Follow these steps to create a collaborative directory in your Linux system:
Create a group using the groupadd command with group id 415 for collaboration:
groupadd -g 415 admins
Use the usermod command to add john to the group for file access/execution.
usermod -aG admins john
Use the mkdir command to create a directory:
Use the chgrp command to assign the directory to the admins group:
chgrp admins /tmp/collaborative_dir
Use the chmod command to change directory permission to 2775. The 2 bit turns on the set gid, 7 to assign full rwx to the user and group, while 5 (r-w) for others.
chmod 2775 /tmp/collaborative_dir
Lastly, change your user account to john and create a file in the collaborative directory to check file permissions.
su - john
The su command may give you an authentication error. In this case, type the sudo su command to switch to the root and rerun su – john to change the user account
Now list the permissions to check the GID bit (s )set for the directory and newly created file.
ls -ld /tmp/collaborative_dir /tmp/collaborative_dir/file.txt
In a typical scenario, a file created by john will have a group john assigned to it. Since you create the file inside a set GID bit directory, it assigns permissions to the admins group, such that anyone who belongs to the group, like the user chris, will have access to it.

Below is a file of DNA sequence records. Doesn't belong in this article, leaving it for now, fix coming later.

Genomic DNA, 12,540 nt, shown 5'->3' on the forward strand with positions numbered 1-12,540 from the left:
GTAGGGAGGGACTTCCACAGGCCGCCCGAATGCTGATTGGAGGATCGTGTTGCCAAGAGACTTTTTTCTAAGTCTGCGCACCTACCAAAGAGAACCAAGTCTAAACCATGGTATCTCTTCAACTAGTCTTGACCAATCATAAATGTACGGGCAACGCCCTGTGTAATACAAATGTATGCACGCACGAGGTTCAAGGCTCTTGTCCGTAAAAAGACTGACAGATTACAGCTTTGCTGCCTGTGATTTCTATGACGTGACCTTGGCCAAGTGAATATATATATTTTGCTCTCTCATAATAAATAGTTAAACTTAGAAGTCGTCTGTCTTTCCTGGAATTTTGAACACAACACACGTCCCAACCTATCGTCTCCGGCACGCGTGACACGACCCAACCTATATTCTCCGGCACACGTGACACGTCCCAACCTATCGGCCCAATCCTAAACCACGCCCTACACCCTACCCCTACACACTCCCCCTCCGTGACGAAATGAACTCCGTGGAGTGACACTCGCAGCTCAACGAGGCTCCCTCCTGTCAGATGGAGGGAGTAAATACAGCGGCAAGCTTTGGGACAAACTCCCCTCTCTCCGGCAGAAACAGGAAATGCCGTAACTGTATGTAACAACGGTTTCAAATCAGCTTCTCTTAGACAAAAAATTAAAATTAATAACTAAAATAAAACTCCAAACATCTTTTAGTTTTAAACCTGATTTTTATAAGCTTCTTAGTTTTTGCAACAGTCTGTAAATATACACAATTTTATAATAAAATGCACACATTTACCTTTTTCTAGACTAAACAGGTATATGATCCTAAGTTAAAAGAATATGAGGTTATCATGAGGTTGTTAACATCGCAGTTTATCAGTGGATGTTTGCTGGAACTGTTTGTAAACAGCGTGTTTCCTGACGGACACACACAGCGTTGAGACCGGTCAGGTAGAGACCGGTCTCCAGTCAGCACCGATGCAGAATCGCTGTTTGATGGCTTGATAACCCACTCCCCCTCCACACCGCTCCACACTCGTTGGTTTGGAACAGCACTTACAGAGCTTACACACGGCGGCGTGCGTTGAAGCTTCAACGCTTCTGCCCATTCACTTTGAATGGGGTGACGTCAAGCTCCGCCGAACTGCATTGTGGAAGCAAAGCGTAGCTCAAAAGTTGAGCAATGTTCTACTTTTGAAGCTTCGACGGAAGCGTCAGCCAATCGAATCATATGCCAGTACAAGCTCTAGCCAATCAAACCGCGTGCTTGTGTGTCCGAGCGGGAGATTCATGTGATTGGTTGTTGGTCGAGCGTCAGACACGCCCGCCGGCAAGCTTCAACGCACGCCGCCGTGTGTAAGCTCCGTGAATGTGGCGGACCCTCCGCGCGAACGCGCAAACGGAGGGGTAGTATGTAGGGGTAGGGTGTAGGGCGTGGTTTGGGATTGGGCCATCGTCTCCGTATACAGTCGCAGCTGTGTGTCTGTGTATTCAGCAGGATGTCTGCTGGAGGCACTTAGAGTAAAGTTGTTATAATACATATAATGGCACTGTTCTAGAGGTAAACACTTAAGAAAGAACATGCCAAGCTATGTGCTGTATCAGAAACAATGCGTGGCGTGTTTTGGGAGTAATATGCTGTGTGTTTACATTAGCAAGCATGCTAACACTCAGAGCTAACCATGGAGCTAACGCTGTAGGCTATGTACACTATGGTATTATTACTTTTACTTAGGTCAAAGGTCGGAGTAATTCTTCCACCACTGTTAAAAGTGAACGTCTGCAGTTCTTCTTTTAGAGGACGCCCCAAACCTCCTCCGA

Unlike SID and GID bits, sticky bits differ in functionality as it protects files and directories from renaming and deletion by other users. Regular file permission allows any user with the write access to delete or rename the file. Whereas with the sticky bit set, it is not possible unless you are the root user or owner of the file.
The ideal case scenario for using sticky bits is the directory accessible to all users for file creation. For instance, use the ls -ld command to check the tmp directory permissions, as follows:
You can notice that the sticky bit t replaces the execute bit x. Follow the given set of instructions to create a restricted deletion directory:
Now create another directory in the /tmp folder:
Change the file permissions to 1777 to set the sticky bit (t) and full directory access:
chmod 1777 /tmp/new_dir
Now copy any file from the /etc folder to /tmp/new_dir and change its permissions to 666:
cp /etc/ /tmp/new_dir
chmod 666 /tmp/new_dir/services
List the directory and all its content to view permissions:
ls -ld /tmp/new_dir /tmp/new_dir/services
You can notice the sticky bit instead of the execute bit, which means only the root or the user john can delete the file, as the file is inside the sticky bit directory.
Understanding Special File Permissions in Linux
The article demonstrates how to set these bits to improve collaboration over shared files and directories and protect them from unauthorized access, execution, and deletion. Even if you don’t create files/directories with these bits, understanding special file permissions is helpful in many situations, especially in troubleshooting or as a system admin. Whereas, unwise usage of these bits can cause various security vulnerabilities.
Want to retain file permissions while copying files on Linux? Here’s how to do it using cp and rsync.
About The Author